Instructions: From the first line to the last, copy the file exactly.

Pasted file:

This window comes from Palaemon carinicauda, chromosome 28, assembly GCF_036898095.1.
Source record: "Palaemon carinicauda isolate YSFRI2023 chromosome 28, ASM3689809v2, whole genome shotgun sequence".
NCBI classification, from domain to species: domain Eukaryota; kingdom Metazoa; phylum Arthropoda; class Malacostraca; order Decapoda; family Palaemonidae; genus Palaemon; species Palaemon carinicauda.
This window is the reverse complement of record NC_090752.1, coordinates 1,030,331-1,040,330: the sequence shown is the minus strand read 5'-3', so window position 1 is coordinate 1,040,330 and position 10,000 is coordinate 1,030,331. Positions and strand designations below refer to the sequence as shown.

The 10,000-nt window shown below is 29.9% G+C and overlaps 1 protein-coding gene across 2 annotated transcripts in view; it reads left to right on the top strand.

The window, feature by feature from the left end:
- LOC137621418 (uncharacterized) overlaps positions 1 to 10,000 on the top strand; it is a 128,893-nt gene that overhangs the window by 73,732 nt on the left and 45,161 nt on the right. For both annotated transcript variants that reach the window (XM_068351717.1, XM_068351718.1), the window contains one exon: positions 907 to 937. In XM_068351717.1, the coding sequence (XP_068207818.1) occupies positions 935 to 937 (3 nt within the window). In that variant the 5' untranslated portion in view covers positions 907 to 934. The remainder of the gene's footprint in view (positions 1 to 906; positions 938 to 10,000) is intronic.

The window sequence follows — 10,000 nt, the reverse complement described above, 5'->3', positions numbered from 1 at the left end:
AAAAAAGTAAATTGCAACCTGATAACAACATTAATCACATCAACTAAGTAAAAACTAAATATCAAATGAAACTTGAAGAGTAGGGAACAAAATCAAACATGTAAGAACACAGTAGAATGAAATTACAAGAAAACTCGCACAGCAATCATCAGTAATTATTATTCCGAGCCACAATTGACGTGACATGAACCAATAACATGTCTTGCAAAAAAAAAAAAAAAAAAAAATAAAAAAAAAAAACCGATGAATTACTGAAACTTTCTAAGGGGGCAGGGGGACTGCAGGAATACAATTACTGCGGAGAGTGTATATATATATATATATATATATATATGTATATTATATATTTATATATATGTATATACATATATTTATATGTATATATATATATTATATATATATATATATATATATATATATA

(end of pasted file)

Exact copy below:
This window comes from Palaemon carinicauda, chromosome 28, assembly GCF_036898095.1.
Source record: "Palaemon carinicauda isolate YSFRI2023 chromosome 28, ASM3689809v2, whole genome shotgun sequence".
NCBI classification, from domain to species: domain Eukaryota; kingdom Metazoa; phylum Arthropoda; class Malacostraca; order Decapoda; family Palaemonidae; genus Palaemon; species Palaemon carinicauda.
This window is the reverse complement of record NC_090752.1, coordinates 1,030,331-1,040,330: the sequence shown is the minus strand read 5'-3', so window position 1 is coordinate 1,040,330 and position 10,000 is coordinate 1,030,331. Positions and strand designations below refer to the sequence as shown.

The 10,000-nt window shown below is 29.9% G+C and overlaps 1 protein-coding gene across 2 annotated transcripts in view; it reads left to right on the top strand.

The window, feature by feature from the left end:
- LOC137621418 (uncharacterized) overlaps positions 1 to 10,000 on the top strand; it is a 128,893-nt gene that overhangs the window by 73,732 nt on the left and 45,161 nt on the right. For both annotated transcript variants that reach the window (XM_068351717.1, XM_068351718.1), the window contains one exon: positions 907 to 937. In XM_068351717.1, the coding sequence (XP_068207818.1) occupies positions 935 to 937 (3 nt within the window). In that variant the 5' untranslated portion in view covers positions 907 to 934. The remainder of the gene's footprint in view (positions 1 to 906; positions 938 to 10,000) is intronic.

The window sequence follows — 10,000 nt, the reverse complement described above, 5'->3', positions numbered from 1 at the left end:
AAAAAAGTAAATTGCAACCTGATAACAACATTAATCACATCAACTAAGTAAAAACTAAATATCAAATGAAACTTGAAGAGTAGGGAACAAAATCAAACATGTAAGAACACAGTAGAATGAAATTACAAGAAAACTCGCACAGCAATCATCAGTAATTATTATTCCGAGCCACAATTGACGTGACATGAACCAATAACATGTCTTGCAAAAAAAAAAAAAAAAAAAAATAAAAAAAAAAAACCGATGAATTACTGAAACTTTCTAAGGGGGCAGGGGGACTGCAGGAATACAATTACTGCGGAGAGTGTATATATATATATATATATATATATATGTATATTATATATTTATATATATGTATATACATATATTTATATGTATATATATATATTATATATATATATATATATATATATATATA